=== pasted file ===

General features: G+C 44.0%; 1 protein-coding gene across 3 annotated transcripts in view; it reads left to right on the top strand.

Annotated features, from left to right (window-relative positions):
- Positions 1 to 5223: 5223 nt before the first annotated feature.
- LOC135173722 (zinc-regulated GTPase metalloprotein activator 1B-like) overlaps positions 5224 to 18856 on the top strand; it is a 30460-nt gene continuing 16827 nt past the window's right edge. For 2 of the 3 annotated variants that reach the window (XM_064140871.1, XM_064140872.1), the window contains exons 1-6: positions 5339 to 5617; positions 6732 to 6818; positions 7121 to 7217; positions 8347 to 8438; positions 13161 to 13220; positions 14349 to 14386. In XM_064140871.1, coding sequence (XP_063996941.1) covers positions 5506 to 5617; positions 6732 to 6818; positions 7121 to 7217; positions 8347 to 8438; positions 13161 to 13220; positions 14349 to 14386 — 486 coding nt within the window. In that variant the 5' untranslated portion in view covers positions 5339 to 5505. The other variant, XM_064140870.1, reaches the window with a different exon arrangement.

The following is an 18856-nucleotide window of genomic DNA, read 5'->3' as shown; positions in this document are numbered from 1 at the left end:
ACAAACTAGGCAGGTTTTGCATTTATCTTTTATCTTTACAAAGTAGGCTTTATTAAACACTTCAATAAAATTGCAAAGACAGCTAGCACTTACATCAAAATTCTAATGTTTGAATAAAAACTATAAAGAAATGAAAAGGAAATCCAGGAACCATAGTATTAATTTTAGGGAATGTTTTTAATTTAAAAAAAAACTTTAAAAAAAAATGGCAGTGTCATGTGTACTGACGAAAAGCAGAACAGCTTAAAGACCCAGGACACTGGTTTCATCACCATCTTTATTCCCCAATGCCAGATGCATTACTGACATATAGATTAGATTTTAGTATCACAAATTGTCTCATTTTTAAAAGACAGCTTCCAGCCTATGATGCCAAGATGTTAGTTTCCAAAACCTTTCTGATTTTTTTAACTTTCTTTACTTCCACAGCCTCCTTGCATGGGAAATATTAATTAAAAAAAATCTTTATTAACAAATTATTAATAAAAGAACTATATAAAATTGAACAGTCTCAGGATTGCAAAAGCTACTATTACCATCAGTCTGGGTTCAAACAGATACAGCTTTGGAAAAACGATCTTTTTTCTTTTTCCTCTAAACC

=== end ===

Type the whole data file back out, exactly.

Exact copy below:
General features: G+C 44.0%; 1 protein-coding gene across 3 annotated transcripts in view; it reads left to right on the top strand.

Annotated features, from left to right (window-relative positions):
- Positions 1 to 5223: 5223 nt before the first annotated feature.
- LOC135173722 (zinc-regulated GTPase metalloprotein activator 1B-like) overlaps positions 5224 to 18856 on the top strand; it is a 30460-nt gene continuing 16827 nt past the window's right edge. For 2 of the 3 annotated variants that reach the window (XM_064140871.1, XM_064140872.1), the window contains exons 1-6: positions 5339 to 5617; positions 6732 to 6818; positions 7121 to 7217; positions 8347 to 8438; positions 13161 to 13220; positions 14349 to 14386. In XM_064140871.1, coding sequence (XP_063996941.1) covers positions 5506 to 5617; positions 6732 to 6818; positions 7121 to 7217; positions 8347 to 8438; positions 13161 to 13220; positions 14349 to 14386 — 486 coding nt within the window. In that variant the 5' untranslated portion in view covers positions 5339 to 5505. The other variant, XM_064140870.1, reaches the window with a different exon arrangement.

The following is an 18856-nucleotide window of genomic DNA, read 5'->3' as shown; positions in this document are numbered from 1 at the left end:
ACAAACTAGGCAGGTTTTGCATTTATCTTTTATCTTTACAAAGTAGGCTTTATTAAACACTTCAATAAAATTGCAAAGACAGCTAGCACTTACATCAAAATTCTAATGTTTGAATAAAAACTATAAAGAAATGAAAAGGAAATCCAGGAACCATAGTATTAATTTTAGGGAATGTTTTTAATTTAAAAAAAAACTTTAAAAAAAAATGGCAGTGTCATGTGTACTGACGAAAAGCAGAACAGCTTAAAGACCCAGGACACTGGTTTCATCACCATCTTTATTCCCCAATGCCAGATGCATTACTGACATATAGATTAGATTTTAGTATCACAAATTGTCTCATTTTTAAAAGACAGCTTCCAGCCTATGATGCCAAGATGTTAGTTTCCAAAACCTTTCTGATTTTTTTAACTTTCTTTACTTCCACAGCCTCCTTGCATGGGAAATATTAATTAAAAAAAATCTTTATTAACAAATTATTAATAAAAGAACTATATAAAATTGAACAGTCTCAGGATTGCAAAAGCTACTATTACCATCAGTCTGGGTTCAAACAGATACAGCTTTGGAAAAACGATCTTTTTTCTTTTTCCTCTAAACC